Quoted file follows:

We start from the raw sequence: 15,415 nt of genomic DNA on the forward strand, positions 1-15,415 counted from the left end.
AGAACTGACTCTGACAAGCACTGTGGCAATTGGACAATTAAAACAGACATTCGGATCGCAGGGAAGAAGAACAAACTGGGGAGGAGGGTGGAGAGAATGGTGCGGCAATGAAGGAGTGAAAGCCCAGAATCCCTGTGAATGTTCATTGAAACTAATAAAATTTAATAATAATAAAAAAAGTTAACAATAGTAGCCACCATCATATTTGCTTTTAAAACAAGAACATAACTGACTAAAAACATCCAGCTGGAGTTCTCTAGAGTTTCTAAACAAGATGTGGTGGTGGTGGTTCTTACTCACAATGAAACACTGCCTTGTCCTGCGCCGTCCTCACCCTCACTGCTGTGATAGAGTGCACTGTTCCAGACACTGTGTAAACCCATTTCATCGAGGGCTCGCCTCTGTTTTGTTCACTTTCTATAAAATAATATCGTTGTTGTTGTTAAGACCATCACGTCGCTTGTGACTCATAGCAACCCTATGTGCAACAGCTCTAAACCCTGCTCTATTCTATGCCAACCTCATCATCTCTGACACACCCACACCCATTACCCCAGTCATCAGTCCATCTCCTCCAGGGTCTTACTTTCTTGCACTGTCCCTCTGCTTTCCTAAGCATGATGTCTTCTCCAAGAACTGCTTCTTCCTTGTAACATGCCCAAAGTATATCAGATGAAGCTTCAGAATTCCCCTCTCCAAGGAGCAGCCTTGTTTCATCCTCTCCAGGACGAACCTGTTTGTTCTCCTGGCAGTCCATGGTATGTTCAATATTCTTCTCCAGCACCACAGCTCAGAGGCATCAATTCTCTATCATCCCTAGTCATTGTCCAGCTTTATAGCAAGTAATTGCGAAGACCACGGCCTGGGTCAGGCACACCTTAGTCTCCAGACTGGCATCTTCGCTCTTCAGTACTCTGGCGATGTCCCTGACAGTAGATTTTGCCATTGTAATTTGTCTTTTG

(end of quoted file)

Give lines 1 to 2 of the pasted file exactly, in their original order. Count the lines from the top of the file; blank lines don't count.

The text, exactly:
We start from the raw sequence: 15,415 nt of genomic DNA on the forward strand, positions 1-15,415 counted from the left end.
AGAACTGACTCTGACAAGCACTGTGGCAATTGGACAATTAAAACAGACATTCGGATCGCAGGGAAGAAGAACAAACTGGGGAGGAGGGTGGAGAGAATGGTGCGGCAATGAAGGAGTGAAAGCCCAGAATCCCTGTGAATGTTCATTGAAACTAATAAAATTTAATAATAATAAAAAAAGTTAACAATAGTAGCCACCATCATATTTGCTTTTAAAACAAGAACATAACTGACTAAAAACATCCAGCTGGAGTTCTCTAGAGTTTCTAAACAAGATGTGGTGGTGGTGGTTCTTACTCACAATGAAACACTGCCTTGTCCTGCGCCGTCCTCACCCTCACTGCTGTGATAGAGTGCACTGTTCCAGACACTGTGTAAACCCATTTCATCGAGGGCTCGCCTCTGTTTTGTTCACTTTCTATAAAATAATATCGTTGTTGTTGTTAAGACCATCACGTCGCTTGTGACTCATAGCAACCCTATGTGCAACAGCTCTAAACCCTGCTCTATTCTATGCCAACCTCATCATCTCTGACACACCCACACCCATTACCCCAGTCATCAGTCCATCTCCTCCAGGGTCTTACTTTCTTGCACTGTCCCTCTGCTTTCCTAAGCATGATGTCTTCTCCAAGAACTGCTTCTTCCTTGTAACATGCCCAAAGTATATCAGATGAAGCTTCAGAATTCCCCTCTCCAAGGAGCAGCCTTGTTTCATCCTCTCCAGGACGAACCTGTTTGTTCTCCTGGCAGTCCATGGTATGTTCAATATTCTTCTCCAGCACCACAGCTCAGAGGCATCAATTCTCTATCATCCCTAGTCATTGTCCAGCTTTATAGCAAGTAATTGCGAAGACCACGGCCTGGGTCAGGCACACCTTAGTCTCCAGACTGGCATCTTCGCTCTTCAGTACTCTGGCGATGTCCCTGACAGTAGATTTTGCCATTGTAATTTGTCTTTTG